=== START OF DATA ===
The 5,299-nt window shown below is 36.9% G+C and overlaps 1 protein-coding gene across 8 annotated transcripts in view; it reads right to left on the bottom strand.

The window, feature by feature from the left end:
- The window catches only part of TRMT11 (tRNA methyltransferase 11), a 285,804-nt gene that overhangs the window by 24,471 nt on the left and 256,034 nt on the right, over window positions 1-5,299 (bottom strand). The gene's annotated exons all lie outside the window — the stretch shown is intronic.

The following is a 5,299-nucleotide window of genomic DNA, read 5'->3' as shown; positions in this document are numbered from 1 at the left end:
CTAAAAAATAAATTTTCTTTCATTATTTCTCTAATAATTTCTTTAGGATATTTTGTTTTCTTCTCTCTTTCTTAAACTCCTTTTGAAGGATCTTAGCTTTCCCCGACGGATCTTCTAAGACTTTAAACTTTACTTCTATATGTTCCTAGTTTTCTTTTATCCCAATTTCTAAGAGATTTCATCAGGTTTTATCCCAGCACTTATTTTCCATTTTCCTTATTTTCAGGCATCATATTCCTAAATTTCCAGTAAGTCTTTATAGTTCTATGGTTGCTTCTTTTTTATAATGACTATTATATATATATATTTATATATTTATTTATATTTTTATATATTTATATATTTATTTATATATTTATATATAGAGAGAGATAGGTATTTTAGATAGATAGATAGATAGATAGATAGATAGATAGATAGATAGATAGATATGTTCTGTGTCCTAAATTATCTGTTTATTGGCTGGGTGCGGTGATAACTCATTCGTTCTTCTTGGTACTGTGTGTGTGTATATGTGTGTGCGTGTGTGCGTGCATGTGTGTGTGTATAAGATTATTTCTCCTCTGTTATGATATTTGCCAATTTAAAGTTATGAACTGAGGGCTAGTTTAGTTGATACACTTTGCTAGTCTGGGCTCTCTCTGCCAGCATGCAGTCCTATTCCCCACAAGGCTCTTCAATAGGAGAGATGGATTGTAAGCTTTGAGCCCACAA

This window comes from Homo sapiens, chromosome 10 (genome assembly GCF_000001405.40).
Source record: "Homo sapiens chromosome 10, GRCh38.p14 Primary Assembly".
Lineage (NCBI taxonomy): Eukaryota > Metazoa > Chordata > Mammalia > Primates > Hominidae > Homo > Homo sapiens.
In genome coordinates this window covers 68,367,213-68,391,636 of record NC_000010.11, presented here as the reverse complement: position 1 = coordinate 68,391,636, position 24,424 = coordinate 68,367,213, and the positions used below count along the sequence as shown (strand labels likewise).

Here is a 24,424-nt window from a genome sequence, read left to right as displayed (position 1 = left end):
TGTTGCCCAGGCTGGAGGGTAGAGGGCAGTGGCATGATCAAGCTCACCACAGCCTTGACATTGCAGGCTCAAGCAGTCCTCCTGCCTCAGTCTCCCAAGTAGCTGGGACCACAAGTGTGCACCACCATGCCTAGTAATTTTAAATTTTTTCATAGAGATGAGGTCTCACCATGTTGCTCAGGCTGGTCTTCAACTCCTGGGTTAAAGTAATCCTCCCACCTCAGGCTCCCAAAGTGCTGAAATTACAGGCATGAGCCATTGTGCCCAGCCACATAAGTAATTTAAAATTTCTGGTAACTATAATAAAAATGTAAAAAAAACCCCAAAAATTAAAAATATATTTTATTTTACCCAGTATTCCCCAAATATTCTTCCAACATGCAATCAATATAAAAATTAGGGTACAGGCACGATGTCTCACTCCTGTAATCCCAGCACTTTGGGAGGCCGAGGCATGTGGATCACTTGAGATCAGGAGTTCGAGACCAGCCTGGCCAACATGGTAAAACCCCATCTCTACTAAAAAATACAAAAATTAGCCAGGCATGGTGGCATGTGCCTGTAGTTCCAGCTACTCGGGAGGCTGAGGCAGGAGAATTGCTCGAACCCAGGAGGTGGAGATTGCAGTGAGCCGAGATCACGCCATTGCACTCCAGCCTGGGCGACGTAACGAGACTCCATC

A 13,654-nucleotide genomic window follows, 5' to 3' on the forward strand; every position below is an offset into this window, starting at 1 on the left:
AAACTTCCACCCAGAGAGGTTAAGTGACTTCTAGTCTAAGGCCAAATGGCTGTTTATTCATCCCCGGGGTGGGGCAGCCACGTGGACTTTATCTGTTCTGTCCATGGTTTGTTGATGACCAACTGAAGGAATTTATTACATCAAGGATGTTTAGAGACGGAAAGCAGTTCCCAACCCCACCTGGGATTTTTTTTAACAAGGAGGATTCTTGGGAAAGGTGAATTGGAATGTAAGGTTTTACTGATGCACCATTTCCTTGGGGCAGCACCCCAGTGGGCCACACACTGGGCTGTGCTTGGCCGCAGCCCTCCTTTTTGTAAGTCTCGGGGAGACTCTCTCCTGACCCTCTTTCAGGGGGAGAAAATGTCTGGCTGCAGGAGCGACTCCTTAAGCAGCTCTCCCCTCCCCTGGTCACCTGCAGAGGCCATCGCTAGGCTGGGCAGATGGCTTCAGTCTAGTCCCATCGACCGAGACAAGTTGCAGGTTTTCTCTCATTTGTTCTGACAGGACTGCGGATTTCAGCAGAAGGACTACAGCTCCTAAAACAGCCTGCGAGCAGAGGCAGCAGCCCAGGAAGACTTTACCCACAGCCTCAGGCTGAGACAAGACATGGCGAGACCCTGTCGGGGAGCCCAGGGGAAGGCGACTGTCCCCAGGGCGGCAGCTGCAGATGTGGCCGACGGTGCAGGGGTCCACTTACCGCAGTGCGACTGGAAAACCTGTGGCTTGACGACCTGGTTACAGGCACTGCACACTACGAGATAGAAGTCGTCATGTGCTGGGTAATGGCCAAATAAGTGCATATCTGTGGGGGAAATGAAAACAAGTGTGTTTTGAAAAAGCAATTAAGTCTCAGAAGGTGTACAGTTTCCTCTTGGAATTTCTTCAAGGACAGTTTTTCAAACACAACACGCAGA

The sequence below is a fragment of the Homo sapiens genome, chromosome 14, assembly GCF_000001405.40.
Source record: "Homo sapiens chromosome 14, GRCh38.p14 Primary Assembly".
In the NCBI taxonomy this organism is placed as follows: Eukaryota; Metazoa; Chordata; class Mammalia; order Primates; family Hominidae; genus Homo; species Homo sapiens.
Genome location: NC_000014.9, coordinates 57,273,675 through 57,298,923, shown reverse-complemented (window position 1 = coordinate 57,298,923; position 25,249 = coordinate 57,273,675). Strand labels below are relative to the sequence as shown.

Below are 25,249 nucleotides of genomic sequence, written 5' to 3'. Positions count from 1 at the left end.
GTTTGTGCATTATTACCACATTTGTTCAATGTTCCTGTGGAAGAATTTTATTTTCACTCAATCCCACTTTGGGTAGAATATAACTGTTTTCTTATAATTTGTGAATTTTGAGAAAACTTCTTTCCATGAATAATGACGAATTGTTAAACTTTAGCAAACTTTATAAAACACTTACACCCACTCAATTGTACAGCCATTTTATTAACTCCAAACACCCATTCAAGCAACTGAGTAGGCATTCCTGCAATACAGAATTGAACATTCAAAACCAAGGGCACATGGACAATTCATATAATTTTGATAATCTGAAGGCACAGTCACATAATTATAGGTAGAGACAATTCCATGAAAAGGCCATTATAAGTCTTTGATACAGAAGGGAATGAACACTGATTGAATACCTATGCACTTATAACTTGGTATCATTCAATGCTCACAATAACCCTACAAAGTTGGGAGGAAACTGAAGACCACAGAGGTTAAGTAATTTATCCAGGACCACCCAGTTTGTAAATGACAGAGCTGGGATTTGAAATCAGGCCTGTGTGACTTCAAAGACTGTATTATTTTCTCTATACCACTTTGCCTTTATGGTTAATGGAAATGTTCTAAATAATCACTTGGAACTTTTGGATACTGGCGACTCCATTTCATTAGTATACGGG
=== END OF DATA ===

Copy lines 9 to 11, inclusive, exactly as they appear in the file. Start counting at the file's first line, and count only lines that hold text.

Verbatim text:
In genome coordinates this window covers 68,367,213-68,391,636 of record NC_000010.11, presented here as the reverse complement: position 1 = coordinate 68,391,636, position 24,424 = coordinate 68,367,213, and the positions used below count along the sequence as shown (strand labels likewise).

Here is a 24,424-nt window from a genome sequence, read left to right as displayed (position 1 = left end):
TGTTGCCCAGGCTGGAGGGTAGAGGGCAGTGGCATGATCAAGCTCACCACAGCCTTGACATTGCAGGCTCAAGCAGTCCTCCTGCCTCAGTCTCCCAAGTAGCTGGGACCACAAGTGTGCACCACCATGCCTAGTAATTTTAAATTTTTTCATAGAGATGAGGTCTCACCATGTTGCTCAGGCTGGTCTTCAACTCCTGGGTTAAAGTAATCCTCCCACCTCAGGCTCCCAAAGTGCTGAAATTACAGGCATGAGCCATTGTGCCCAGCCACATAAGTAATTTAAAATTTCTGGTAACTATAATAAAAATGTAAAAAAAACCCCAAAAATTAAAAATATATTTTATTTTACCCAGTATTCCCCAAATATTCTTCCAACATGCAATCAATATAAAAATTAGGGTACAGGCACGATGTCTCACTCCTGTAATCCCAGCACTTTGGGAGGCCGAGGCATGTGGATCACTTGAGATCAGGAGTTCGAGACCAGCCTGGCCAACATGGTAAAACCCCATCTCTACTAAAAAATACAAAAATTAGCCAGGCATGGTGGCATGTGCCTGTAGTTCCAGCTACTCGGGAGGCTGAGGCAGGAGAATTGCTCGAACCCAGGAGGTGGAGATTGCAGTGAGCCGAGATCACGCCATTGCACTCCAGCCTGGGCGACGTAACGAGACTCCATC